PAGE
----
For Water Truck 103, a Perilous Path to the End

By Nelson Hernandez
Washington Post Staff Writer
Tuesday, May 16, 2006

WITH CONVOY 77, Iraq -- A few miles west of Baghdad, a brand-new water truck backed gingerly off a flatbed truck and down a makeshift dirt ramp, completing its 7,000-mile journey from a factory in Texas to a government ministry in Iraq.

Considering the enormous effort the United States had made to get it to its destination, there was not much celebration among the small crowd of Iraqis who looked on as the truck was driven away. Nor was there any particular joy among the guards and drivers who had delivered the truck.

For them, it was just another job that had brought them up the highway from the Persian Gulf, through the austere desert of southern Iraq and the fertile farmlands between the Tigris and Euphrates rivers. Along the way, they had seen flocks of sheep and camels, escorted by ancient-looking men in red checked kaffiyahs and white dishdashas; barefoot children running up to the side of the road and waving for something to eat; crude mud houses that looked as timeless as the land itself. What they did not see were the men with fingers wrapped around the triggers of assault rifles.

Since the 2003 invasion, the U.S. government has allocated more than $20 billion to rebuild Iraq. The massive program, which ultimately benefits both the people with nothing and the people with nothing but guns, is actually a huge number of smaller tasks that begin with a decision by leaders in Washington. With the signing of an executive order, a complex chain of events is set in motion that, if all goes as planned, brings things from America to Iraq.

First, taxpayer dollars are transformed into trucks, toolboxes, building supplies, arms, ammunition, boots and uniforms, X-ray machines and hospital beds that are carried to Iraq mostly by an army of civilians -- inventory managers, stevedores, truck drivers and private security contractors -- whose largely unseen role in the war can be as dangerous as a soldier's.

This is the story of a tiny piece of that effort -- the 400-mile journey of a brand-new water truck from Umm Qasr, Iraq's main seaport on the Persian Gulf, to the Baghdad Water Directorate west of the capital. It was there that the men with guns were waiting.

Umm Qasr

The dusty white Klein K-250SS water truck with "103" written in red marker on its windshield sat on the back of a red flatbed truck in a yard in Umm Qasr, tied down with chains for the final leg of its journey.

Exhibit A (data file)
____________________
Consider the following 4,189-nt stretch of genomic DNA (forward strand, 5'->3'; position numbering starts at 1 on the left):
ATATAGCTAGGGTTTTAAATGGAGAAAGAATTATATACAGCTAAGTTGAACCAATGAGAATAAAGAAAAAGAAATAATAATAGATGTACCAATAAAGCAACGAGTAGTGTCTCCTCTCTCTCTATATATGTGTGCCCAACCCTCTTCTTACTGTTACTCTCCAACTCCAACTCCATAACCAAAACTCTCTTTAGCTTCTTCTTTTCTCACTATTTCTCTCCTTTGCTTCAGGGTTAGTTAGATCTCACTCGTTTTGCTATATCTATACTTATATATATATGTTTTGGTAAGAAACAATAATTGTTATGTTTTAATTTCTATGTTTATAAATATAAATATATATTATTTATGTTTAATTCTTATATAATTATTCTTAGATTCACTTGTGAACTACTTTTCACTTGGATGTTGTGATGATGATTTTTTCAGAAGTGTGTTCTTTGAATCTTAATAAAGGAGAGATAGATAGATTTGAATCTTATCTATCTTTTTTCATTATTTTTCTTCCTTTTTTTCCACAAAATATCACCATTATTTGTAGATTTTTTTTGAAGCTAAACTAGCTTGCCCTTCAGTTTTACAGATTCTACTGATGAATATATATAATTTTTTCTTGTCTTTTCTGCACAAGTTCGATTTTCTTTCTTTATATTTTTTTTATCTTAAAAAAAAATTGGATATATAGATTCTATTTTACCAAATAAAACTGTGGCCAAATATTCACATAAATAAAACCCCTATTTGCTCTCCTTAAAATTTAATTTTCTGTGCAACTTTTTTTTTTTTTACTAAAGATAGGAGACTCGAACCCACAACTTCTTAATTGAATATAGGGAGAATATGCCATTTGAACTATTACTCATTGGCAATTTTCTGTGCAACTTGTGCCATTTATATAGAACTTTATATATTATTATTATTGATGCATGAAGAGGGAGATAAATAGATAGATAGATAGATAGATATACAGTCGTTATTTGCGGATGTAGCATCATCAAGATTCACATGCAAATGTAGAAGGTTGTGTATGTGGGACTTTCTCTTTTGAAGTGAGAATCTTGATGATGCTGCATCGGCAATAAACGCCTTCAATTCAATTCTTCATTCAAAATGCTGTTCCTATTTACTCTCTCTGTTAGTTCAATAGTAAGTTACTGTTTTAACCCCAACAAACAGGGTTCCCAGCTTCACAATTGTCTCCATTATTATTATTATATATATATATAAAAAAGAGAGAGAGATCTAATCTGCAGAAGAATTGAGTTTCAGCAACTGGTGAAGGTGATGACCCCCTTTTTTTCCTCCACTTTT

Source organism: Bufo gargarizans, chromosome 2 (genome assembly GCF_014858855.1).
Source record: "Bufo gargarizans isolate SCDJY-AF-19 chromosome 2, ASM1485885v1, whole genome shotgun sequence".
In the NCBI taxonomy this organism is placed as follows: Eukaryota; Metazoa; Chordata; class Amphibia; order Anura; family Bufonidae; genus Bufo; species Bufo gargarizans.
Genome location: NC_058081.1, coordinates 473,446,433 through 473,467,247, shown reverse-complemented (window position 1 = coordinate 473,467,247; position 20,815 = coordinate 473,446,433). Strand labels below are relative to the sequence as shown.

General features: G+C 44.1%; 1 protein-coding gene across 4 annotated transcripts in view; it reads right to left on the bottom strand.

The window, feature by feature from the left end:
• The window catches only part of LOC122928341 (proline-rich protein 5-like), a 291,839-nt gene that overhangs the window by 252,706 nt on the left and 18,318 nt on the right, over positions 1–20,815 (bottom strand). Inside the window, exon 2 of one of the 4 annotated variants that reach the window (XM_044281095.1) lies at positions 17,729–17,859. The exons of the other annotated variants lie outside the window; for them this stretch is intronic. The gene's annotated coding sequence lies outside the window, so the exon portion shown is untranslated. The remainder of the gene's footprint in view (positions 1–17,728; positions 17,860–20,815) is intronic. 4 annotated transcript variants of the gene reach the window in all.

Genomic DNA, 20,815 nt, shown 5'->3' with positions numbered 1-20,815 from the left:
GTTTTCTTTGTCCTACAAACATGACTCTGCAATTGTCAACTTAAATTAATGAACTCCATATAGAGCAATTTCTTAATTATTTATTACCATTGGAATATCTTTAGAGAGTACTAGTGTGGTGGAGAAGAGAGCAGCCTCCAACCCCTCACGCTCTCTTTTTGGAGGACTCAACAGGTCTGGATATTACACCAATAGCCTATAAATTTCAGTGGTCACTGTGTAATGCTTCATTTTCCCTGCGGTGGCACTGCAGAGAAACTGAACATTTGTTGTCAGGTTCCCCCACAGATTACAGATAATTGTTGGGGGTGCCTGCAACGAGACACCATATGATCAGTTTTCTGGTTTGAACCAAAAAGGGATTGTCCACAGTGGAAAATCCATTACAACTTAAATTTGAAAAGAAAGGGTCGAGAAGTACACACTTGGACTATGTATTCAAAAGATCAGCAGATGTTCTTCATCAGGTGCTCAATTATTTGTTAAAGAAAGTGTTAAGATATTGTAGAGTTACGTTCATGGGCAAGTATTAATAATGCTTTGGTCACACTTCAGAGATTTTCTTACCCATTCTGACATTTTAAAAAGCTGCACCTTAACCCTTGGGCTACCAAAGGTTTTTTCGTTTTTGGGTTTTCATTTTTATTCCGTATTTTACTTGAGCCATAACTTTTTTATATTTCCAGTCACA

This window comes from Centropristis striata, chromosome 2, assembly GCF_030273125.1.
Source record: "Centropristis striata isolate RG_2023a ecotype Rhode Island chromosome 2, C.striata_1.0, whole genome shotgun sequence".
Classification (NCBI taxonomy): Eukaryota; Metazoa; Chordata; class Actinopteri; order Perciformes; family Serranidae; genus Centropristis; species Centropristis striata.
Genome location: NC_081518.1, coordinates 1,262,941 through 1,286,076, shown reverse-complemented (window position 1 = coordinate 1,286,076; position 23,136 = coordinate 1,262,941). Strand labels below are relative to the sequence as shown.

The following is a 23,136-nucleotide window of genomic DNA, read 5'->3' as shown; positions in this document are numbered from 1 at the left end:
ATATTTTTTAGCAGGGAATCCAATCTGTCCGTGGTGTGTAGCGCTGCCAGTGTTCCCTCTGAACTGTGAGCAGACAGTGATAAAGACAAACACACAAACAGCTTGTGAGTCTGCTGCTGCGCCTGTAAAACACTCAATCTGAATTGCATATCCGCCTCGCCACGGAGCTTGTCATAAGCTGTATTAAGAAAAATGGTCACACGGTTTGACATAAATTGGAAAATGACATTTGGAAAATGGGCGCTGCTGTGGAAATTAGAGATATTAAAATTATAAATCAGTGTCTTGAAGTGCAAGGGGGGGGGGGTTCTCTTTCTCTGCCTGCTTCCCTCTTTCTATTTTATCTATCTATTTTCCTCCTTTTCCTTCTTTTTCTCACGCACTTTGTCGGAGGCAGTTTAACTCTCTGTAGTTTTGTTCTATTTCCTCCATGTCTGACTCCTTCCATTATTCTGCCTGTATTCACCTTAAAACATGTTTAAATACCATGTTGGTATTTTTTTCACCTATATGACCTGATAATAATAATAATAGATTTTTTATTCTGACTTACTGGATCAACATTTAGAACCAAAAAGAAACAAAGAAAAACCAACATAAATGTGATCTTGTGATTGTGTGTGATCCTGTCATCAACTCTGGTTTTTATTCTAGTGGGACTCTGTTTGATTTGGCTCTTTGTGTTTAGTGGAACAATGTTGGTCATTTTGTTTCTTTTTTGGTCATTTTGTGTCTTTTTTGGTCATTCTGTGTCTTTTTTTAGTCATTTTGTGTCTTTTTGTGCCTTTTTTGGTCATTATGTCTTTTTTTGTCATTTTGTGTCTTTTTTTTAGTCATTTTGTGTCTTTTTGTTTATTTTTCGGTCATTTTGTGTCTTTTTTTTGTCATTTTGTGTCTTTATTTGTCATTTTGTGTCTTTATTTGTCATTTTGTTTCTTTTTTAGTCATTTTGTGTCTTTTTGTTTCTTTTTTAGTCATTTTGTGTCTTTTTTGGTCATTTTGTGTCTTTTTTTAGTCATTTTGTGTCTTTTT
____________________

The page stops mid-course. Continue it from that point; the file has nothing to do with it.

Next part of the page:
Truck 103 began its life in Jacksonville, Tex., at the manufacturing plant of Klein Products Inc. It is valued at $120,707 and carries about 2,500 gallons of water, a useful purpose in a country where drinkable water can be scarce.

The truck wended its way by ship to the port of Dubai in the United Arab Emirates, where it was loaded with 26 other water trucks onto another long, black ship called the Strong American. From there, it moved up the Persian Gulf and through a short, artificial channel into the port of Umm Qasr, where it arrived on Feb. 25.

Umm Qasr, a charmless place with a skyline dominated by gray, blue and yellow cranes and rusting warehouses, is controlled by Shiite Muslims, the dominant sectarian group in southern Iraq. Many of the steel containers stacked around the port bear the logo IRISL -- Islamic Republic of Iran Shipping Lines.

"God knows what they're bringing in here," Lt. Col. Jose Velazquez said of the country's Iranian neighbors as he drove around the port on a 108-degree afternoon. "There's no doubt in my mind that we have people with bad intentions in the port. But in the time I've been here, we haven't had any major issues."

American items coming into Umm Qasr move through a web of government agencies, contractors and subcontractors. At the top is Velazquez, with the Army Corps of Engineers' Gulf Region Division Project and Contracting Office, which is responsible for overseeing reconstruction efforts in Iraq. It contracts out the delivery of goods to a Kuwaiti company called PWC Logistics. PWC in turn coordinates among local ship captains and truck drivers who ultimately carry and deliver the items, and the private security contractors who protect them.

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